Monday, March 26, 2012

Post op-ed notes that problem of loose nuclear materials is still very much with us

Yukiya Amano, director general of the International Atomic Energy Agency (IAEA) has an important op-ed on p A15 of the Washington Post, “Securing nuclear materials,” link here

Amano reports on a sting in Moldavia in 2011 nabbing an individual trying to sell HEU.
The biggest practical risk to the public would remain the release of a radioactive dispersion device.  

Generally, these events are not covered  by homeowner’s insurance (as with this article) .   An event like this would obviously make many properties uninhabitable for decades, saddling individuals (often with mortgages) with the total financial loss.  The uninhabitability could last much longer than after a non-covered flood or earthquake.  As far what the government would go through FEMA, one has 9/11 and Katrina to judge by.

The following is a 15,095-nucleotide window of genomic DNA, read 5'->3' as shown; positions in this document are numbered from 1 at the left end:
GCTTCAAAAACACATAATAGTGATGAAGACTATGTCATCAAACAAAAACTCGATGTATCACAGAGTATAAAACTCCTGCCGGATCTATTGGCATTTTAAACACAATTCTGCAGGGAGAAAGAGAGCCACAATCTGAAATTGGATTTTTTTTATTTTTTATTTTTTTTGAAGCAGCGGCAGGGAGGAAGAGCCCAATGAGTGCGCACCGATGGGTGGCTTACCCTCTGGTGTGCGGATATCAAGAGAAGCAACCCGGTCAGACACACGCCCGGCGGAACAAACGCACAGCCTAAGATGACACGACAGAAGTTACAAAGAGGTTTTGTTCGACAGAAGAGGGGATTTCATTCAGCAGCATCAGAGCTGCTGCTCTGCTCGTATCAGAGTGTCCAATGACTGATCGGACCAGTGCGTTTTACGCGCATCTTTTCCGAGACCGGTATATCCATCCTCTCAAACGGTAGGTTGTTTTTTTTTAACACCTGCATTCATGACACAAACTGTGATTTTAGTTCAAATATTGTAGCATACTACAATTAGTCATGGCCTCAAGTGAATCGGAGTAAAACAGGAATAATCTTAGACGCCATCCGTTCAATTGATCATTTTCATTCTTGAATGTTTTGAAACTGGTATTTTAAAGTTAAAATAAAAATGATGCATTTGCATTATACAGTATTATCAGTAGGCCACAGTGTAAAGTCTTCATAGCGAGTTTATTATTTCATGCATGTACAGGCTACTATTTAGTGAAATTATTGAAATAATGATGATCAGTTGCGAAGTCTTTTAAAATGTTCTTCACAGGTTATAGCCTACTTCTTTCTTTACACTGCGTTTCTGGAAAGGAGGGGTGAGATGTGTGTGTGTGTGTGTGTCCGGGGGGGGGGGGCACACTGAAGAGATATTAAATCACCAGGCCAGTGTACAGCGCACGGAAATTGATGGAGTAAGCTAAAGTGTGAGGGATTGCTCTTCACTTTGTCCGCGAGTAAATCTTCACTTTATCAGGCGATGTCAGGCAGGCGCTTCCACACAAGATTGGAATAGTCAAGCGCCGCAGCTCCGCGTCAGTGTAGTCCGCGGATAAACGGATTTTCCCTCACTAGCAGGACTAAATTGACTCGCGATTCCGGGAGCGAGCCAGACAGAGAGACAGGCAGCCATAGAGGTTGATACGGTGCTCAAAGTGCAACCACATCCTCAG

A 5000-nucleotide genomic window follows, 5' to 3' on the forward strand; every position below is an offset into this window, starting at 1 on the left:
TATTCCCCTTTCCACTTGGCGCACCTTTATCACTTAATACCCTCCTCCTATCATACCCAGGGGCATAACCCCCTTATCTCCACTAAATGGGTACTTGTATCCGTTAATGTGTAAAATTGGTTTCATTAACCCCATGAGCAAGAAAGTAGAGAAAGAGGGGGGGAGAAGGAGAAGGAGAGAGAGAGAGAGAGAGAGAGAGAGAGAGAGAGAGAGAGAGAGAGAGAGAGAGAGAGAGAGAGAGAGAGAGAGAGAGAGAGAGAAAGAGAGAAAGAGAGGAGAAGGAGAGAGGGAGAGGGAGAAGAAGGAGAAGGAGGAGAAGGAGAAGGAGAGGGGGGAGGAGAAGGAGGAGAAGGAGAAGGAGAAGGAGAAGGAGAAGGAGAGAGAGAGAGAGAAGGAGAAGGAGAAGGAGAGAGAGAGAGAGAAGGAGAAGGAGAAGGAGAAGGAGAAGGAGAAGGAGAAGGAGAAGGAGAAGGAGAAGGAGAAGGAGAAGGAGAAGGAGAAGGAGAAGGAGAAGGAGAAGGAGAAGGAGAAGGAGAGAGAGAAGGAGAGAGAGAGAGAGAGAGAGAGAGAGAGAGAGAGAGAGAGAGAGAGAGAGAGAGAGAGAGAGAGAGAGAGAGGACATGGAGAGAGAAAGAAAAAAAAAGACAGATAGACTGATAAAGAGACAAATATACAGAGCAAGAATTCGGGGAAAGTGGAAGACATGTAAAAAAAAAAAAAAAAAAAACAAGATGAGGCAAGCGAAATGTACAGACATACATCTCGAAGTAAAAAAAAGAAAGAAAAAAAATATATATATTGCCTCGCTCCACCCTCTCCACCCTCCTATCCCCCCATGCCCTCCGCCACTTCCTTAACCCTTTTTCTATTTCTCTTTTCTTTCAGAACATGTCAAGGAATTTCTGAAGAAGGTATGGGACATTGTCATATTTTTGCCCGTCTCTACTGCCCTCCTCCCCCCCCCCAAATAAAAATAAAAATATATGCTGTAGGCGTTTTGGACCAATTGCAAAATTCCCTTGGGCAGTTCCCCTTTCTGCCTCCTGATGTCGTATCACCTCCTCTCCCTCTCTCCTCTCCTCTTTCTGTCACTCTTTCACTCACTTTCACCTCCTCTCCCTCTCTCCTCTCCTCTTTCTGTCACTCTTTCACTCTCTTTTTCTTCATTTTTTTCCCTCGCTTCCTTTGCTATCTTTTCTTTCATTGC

Eric Paulos has a perspective from late 2010 on the development of reinsurance and the debate on terrorism insurance in the apartment industry in “Apartment Magazine” here

An attacker could be motivated by the desire to provoke permanent economic ruin on ordinary property-owners in America and the West, and believe he was fomenting “revolution”.

The concerns expressed by the NTI remain as valid today as ten years ago.

Here’s a presentation “Preventing an American Hiroshima” from three years ago on “Uncommon Unknowledge” by the Hoover Institute.   Is this inevitable?

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